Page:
TRAM introduces three new improvements to the service information accessibility as part of European Mobility Week. These projects are part of the company's move towards universal accessibility, i.e. the elimination of barriers for people with additional difficulties such as visual or hearing impairments.
The Tram is installing NaviLens at all its stops and on all its trams, both on the Trambaix and Trambesòs networks. This intelligent QR code remote reading technology allows the visually impaired, but also the general public, to find their way around the tram facilities using audio-description of their contents: name of the stop, network, line, direction, destination, changes to the service, incidents, etc.
Users only have to download the NaviLens application to be able to recognise these colour codes at a distance of up to 10 metres, a length that covers almost the entire tram platform, taking into account that there will be a QR on each side of the stop. The advanced technology of these codes also allows them to be read on the move, without focusing the device's camera. This means almost automatic detection to improve the experience for the visually impaired passenger.
In addition, the Tram and Google are working together to offer real-time timetables of the entire tram network to users of the online search engine. Thanks to a specially created access, the technology company can have the timetables modified every few seconds and provide passengers with the most accurate information possible. Whether they search using Google Maps, the mobile app or the TRAM website, the timetables will be totally updated to reflect the real-time service.
The information on timetables and incidents in real time can also be found on the TRAM Open data for use by any technology developer.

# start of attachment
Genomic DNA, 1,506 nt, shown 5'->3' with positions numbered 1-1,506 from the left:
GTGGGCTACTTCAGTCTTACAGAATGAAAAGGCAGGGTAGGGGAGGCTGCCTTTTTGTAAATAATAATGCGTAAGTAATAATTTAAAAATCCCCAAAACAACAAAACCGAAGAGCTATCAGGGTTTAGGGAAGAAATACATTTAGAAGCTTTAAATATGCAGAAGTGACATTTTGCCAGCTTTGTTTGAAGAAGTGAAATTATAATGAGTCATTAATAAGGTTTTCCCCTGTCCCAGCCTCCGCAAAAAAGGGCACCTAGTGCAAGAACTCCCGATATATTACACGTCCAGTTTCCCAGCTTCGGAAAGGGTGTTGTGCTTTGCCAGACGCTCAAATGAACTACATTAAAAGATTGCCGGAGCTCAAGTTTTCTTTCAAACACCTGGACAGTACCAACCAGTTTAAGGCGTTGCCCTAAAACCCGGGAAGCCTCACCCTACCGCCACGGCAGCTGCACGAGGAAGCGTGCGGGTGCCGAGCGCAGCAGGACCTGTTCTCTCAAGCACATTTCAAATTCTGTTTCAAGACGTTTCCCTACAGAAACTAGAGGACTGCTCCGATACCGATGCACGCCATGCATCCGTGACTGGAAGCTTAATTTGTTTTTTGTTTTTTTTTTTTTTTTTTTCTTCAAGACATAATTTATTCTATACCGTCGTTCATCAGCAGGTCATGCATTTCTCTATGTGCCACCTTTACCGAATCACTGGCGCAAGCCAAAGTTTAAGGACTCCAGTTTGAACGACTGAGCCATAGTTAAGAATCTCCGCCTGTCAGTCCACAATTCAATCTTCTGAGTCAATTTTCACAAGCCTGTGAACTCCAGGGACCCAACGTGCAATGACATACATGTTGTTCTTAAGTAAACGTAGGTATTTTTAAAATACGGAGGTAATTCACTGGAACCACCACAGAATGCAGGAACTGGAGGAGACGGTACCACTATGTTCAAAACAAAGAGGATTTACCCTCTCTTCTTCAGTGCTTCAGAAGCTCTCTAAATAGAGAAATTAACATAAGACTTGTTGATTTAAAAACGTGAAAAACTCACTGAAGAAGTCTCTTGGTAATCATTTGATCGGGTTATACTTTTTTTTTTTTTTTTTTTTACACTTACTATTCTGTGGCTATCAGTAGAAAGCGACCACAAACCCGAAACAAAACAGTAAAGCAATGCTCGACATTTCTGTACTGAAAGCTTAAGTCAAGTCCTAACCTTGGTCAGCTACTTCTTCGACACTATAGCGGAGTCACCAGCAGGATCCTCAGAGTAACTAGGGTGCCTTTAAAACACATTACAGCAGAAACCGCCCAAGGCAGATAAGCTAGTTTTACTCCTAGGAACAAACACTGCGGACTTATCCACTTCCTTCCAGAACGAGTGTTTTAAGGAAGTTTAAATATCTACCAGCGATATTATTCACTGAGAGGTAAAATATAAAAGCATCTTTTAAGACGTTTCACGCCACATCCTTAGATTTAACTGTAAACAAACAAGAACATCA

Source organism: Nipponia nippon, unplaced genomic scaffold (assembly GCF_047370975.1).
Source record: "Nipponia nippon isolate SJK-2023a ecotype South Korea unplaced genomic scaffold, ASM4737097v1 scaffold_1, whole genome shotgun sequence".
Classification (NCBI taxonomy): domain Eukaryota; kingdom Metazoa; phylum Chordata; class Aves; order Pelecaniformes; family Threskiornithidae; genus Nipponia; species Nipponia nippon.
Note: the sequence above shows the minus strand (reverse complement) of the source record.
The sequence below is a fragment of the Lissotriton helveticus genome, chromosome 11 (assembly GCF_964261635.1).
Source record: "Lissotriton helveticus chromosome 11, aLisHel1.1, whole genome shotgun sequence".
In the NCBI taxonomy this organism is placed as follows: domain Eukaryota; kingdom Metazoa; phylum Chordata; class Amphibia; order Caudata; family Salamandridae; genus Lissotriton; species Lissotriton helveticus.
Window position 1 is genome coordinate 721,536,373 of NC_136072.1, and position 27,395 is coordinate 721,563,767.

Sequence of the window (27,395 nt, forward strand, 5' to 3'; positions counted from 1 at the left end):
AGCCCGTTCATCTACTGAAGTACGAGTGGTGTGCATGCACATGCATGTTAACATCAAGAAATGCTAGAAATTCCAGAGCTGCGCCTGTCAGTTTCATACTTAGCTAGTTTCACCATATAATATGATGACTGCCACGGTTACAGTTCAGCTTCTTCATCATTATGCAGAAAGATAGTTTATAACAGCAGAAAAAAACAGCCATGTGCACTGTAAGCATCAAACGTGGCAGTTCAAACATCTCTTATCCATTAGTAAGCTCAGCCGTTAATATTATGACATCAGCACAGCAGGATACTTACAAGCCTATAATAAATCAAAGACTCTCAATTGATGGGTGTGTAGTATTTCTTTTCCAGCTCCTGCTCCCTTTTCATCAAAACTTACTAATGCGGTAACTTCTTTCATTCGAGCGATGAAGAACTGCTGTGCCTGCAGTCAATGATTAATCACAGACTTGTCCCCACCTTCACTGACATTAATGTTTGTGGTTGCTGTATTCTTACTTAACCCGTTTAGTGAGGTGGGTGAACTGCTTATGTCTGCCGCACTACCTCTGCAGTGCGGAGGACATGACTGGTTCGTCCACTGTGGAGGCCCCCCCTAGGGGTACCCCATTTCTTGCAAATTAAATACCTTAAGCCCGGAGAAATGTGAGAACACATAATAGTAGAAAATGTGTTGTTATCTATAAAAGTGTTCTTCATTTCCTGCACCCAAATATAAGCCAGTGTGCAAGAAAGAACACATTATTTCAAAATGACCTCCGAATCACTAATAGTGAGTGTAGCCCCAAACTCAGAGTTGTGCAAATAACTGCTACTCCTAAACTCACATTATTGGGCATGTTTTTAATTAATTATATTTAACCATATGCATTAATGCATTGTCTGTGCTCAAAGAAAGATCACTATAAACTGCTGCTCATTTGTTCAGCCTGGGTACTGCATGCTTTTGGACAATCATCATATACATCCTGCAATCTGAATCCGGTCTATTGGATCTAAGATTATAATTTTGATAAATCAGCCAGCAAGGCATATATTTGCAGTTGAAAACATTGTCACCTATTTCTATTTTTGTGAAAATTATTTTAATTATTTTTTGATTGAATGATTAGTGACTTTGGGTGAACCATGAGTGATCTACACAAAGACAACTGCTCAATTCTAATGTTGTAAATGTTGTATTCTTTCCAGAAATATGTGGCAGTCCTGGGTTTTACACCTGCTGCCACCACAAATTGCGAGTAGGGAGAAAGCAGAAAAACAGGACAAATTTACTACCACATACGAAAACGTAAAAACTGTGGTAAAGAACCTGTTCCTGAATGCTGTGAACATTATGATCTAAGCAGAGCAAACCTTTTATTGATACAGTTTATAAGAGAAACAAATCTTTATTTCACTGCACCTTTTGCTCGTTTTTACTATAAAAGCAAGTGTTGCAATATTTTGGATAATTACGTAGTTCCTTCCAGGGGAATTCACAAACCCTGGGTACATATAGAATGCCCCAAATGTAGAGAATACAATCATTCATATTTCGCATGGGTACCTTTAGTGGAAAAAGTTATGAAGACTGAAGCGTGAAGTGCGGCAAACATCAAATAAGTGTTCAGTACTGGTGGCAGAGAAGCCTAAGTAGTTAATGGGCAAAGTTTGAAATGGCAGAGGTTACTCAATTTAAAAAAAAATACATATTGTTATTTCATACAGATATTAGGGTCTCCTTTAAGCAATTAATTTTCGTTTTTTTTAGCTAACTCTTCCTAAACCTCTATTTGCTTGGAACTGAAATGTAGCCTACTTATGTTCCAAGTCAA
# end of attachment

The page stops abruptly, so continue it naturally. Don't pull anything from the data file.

Finally, the tram.cat website has amended various aspects of its display to meet the criteria for a double A site. This means that it has applied 9 new requirements for accessibility for people with hearing and visual difficulties. These requirements are:
- Provide a contrast ratio of text and images of at least 4.5:1, with some exceptions.
- Provide the ability to increase text by up to 200% without loss of content or functionality.
- Use text rather than images to convey information, except in essential situations. TRAM has found other, equally valid solutions for the regular user who does not need this requirement.
- Ensure that headers and labels describe the subject and purpose of the page.
- Ensure that the keyboard focus indicator is visible, with a few exceptions.
- Ensure that the language of the content can be determined by the software, with some exceptions.
- Ensure consistent navigation, with repetitive layouts, between pages.
- Identify components that have the same functionality in a coherent way between them.
- Providing suggestions upon detection of input errors, except if it poses a security risk or defeats the purpose of the content.
These three new advances will therefore form part of the TRAM's universal accessibility strategy, which is constantly being developed with other facilities such as the audio-description service for vending machines, participation in the pilot test for transporting people with scooters and setting up inductive magnetic loops for people with hearing difficulties throughout the tram network.